Posted on: Thursday, April 16, 2015
In the early days of Volcano, I went for a bar job at The Oystercatcher in Mumbles. I was looking quite tidy: freshly bleached skinhead hair-cut, calf-length black dress and pink fluorescent lipstick. I got the job but they said I’d have to dress differently when I worked with the customers – they thought I was a transvestite.
The merging of on- and off-stage personae is greater when you can’t change your hair. I was playing Margaret Thatcher in Volcano’s Macbeth at the time. If I’d been an actress in a West End show I’d have worn a silver wig. The hair is often one of the strongest signifiers of male or female and when it blurs, we don’t know where we are. Before the skinhead it was a pillar-box red Mohican for V, and after it were black plastic hair weaves. I still had the Mohican shorn-to-the-scalp sides but (in addition) a topknot which could be worn as a menacing looking spider or a jaunty pineapple, depending on if I was playing Medea before or after being betrayed by Jason. The next hair transformation was more audacious. To play the dark lady of the Sonnets for L.O.V.E. I had to make the leap from androgyne to female, from punk hair to lady hair. This meant growing everything and going au naturel. This is when I really felt like a cross-dresser. High-heels, fake fur coat, Playtex underwear, vamp jewelry and make-up.
There has always been an element in Volcano’s work – especially the more stylized productions – which allowed or even encouraged one to experiment with gender. Probably the thing that has most shocked our audiences is not playing the knife-wielding siren of L.O.V.E., being karate kicked full-on in the belly in Medea:Sexwar, or doing push-ups whilst hanging off a ladder in After the Orgy, but simply the act of raising my arms to reveal under-arm hair. It was shocking then, 25 years ago when we started, and I fear (even though contemporary audiences are sometimes described as unshockable) even more so now. This was one of those accidental moments of enlightenment from our touring years which actually shocked me (so that’s what the real world is like?).
Although I/we have played with gender, I/we’ve been deadly serious at the same time. Volcano’s work was always fuelled by extremity and possibility. Why stop at portraying one gender when you could play two or even three? It was more the sexual politics of re-presentation that these early shows were concerned with than sex itself, though audiences and critics sometimes just honed in on the latter.
In theatre you can exist within the realm of the archetypal and that’s what we were doing – often representing or replaying conflicts between masculine/feminine, words/flesh, emotional/rational, spiritual/material. No wonder the first piece we really identified with as a touring company was Tony Harrison’s V (‘Class versus class, as bitter as before, the un-ending violence of us and them’). In order to play the conflict realistically you have to commit absolutely to both sides. We believed our work was both beautiful and brutal, but many could see only the brutal, the shocking, the provocative, and were blind to the beauty. Ionesco wrote opposing political manifestos which he would publish alongside one another. Being a committed absurdist makes some uneasy. What exactly is it you are committing yourself to? Perhaps all conflicts return to male v female, but with a more expanded definition of those concepts –Apollonian v Dionysian, colonial v colonized, yin v yang, capitalist v ecological…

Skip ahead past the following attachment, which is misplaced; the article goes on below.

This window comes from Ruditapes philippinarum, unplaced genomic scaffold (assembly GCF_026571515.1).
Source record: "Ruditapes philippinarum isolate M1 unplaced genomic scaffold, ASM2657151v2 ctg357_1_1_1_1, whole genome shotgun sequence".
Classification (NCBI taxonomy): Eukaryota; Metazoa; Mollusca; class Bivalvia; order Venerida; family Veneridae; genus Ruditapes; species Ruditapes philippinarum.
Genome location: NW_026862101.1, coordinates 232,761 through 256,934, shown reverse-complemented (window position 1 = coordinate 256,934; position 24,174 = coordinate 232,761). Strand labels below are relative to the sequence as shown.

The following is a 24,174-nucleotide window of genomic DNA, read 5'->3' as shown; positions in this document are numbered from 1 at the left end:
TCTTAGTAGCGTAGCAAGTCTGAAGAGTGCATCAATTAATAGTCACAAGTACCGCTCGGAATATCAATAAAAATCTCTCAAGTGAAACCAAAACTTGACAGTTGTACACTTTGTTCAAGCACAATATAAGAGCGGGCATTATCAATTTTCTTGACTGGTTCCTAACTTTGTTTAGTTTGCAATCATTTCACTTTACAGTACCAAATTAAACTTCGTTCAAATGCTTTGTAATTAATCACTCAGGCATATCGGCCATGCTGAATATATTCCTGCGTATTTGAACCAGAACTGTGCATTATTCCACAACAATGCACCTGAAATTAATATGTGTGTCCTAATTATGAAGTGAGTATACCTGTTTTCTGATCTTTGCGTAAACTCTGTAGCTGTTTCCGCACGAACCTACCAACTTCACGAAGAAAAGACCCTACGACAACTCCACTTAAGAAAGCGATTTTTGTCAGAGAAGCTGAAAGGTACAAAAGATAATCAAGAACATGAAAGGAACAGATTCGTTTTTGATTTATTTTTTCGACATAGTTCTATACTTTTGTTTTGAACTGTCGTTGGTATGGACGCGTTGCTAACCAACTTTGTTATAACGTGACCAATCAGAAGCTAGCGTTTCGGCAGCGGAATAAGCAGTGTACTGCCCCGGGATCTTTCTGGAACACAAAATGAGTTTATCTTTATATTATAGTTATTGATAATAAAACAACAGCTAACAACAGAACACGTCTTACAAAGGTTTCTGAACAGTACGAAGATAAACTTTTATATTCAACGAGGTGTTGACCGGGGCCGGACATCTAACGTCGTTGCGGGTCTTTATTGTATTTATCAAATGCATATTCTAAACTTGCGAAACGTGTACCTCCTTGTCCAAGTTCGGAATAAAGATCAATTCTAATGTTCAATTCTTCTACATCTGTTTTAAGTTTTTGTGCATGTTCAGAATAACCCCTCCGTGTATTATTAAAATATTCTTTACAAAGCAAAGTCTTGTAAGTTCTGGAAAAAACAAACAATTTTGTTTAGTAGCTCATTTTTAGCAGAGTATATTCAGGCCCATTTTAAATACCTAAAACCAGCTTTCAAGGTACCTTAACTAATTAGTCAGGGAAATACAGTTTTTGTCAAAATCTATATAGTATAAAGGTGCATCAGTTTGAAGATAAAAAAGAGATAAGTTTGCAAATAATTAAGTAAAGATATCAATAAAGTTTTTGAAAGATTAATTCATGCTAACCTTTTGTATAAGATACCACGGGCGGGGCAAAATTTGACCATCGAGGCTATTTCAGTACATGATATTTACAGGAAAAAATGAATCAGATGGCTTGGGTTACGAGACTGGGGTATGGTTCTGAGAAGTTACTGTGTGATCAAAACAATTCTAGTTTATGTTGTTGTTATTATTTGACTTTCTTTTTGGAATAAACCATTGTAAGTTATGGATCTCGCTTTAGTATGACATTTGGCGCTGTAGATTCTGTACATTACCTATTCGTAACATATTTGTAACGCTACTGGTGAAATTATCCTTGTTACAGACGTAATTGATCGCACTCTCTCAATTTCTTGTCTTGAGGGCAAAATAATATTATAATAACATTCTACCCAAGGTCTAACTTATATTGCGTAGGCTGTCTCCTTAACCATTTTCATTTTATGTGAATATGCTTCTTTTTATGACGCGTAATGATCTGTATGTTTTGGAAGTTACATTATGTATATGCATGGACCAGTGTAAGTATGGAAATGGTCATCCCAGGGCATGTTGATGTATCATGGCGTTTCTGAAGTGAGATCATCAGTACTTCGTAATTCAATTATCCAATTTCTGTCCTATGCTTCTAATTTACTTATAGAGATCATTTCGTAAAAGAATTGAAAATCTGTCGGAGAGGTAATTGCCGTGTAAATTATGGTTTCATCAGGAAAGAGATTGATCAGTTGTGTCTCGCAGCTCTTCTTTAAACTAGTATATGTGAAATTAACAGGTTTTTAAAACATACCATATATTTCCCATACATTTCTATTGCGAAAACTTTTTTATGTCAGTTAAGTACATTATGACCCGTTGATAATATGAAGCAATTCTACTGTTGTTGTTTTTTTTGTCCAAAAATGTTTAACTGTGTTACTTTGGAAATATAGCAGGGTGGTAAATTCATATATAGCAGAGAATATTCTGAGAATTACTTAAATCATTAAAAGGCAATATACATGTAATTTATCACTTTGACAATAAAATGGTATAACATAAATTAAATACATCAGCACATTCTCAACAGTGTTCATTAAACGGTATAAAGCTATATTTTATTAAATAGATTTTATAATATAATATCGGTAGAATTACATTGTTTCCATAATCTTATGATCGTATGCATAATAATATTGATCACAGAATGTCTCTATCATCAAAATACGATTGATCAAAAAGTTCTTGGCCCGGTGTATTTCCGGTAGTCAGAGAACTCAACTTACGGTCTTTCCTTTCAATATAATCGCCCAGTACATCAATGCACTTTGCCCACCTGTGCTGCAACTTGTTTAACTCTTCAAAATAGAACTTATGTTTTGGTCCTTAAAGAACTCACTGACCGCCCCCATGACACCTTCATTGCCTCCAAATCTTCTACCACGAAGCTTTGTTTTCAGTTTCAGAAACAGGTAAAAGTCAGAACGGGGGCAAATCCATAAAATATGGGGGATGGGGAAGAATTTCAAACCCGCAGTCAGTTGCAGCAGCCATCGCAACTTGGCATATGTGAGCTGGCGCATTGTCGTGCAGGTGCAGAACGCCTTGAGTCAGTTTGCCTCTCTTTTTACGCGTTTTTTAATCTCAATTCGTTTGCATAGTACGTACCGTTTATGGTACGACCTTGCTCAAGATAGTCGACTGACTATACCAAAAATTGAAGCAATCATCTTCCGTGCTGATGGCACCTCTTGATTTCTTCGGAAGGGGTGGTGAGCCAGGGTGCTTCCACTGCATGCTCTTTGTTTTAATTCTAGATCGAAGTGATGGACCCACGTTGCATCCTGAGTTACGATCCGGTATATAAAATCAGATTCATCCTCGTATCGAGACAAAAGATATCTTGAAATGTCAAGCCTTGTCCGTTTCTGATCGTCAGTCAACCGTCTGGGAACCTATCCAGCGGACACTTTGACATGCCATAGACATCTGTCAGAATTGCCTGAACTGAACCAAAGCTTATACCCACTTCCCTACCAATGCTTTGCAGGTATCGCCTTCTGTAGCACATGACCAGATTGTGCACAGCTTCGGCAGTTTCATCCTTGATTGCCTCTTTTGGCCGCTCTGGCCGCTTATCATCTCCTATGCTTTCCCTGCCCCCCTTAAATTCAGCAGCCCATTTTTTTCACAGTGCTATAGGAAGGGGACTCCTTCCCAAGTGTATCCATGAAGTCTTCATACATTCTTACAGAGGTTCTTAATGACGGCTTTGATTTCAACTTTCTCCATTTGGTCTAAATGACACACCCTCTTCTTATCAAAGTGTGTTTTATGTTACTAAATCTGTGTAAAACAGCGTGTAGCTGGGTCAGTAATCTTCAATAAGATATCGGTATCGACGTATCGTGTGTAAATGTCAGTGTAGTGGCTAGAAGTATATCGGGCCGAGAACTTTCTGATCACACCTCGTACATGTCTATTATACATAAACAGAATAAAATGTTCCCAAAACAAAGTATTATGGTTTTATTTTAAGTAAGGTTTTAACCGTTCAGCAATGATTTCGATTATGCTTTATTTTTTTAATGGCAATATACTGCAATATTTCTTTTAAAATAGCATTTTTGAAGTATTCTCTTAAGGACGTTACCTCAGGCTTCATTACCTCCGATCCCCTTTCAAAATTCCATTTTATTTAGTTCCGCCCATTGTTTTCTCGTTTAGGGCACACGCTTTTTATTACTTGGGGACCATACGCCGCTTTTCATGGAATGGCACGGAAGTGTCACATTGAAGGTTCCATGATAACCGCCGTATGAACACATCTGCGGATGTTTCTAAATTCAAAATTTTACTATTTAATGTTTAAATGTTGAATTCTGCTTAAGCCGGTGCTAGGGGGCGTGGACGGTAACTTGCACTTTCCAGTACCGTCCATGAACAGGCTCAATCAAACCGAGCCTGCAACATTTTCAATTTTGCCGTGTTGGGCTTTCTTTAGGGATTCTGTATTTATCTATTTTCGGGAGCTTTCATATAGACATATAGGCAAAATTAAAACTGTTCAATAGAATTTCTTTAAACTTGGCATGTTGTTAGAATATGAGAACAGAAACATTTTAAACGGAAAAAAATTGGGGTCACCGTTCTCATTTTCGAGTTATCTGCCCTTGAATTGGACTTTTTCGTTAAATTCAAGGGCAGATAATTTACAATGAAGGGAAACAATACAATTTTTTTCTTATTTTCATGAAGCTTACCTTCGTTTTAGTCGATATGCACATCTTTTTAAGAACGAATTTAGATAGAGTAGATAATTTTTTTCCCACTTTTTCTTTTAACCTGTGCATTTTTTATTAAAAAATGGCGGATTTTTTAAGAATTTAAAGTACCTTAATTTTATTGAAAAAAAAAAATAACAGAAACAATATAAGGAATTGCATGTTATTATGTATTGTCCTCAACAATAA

Volcano was always, and is still, fascinated by invention and creation. Perhaps running your own theatre company is the closest thing you can get to running your own planet. You choose the language, behavior, conventions and much more besides. Perhaps going on tour is like visiting other planets. That’s why it is often grindingly hard when the natives of those planets don’t ‘get’ you or are hostile. You’ve sent out your visiting delegation with good intent and are sometimes received with anger, frustration, dismissiveness or just boredom. On occasions you are even banned from visiting other planets ever again (Worthing). But just sometimes, inhabitants of those planets want to join yours, and even do for a while before going off and starting their own. You have no other choice though, as it’s the only planet you can breathe the air on. It goes beyond taste and convention. It comes down to survival.
Planet Volcano is for me, beyond playing male or female, beyond good or evil. It has never been an either/or, all or nothing, but a both/and kind of planet. At its best it is a feast of the intellect and senses, at worst it can be confusing and chaotic.
Our early work was always an attempt to communicate and agitate (or activate). I always believed that theatre could change the world. We would do it by saying ‘look at this, is it right, wake, up, do something, make change’. We always believed we were a political company. The first step towards change is awareness. I sometimes felt like we would see ourselves as a big arrow drawing people’s attention to what needed changing. Twenty-five years on, even if things haven’t changed your strategy must. Possible options: give up and try something else; keep doing it for longer but do it better; be content with what is and enjoy the play; or perhaps maybe all or none of the above…
From Inflammable Material, a retrospective for Volcano's 25th Birthday Party, 2013
Published 16th April 2015 to celebrate women sharing their stories over three years of the Everyday Sexism Project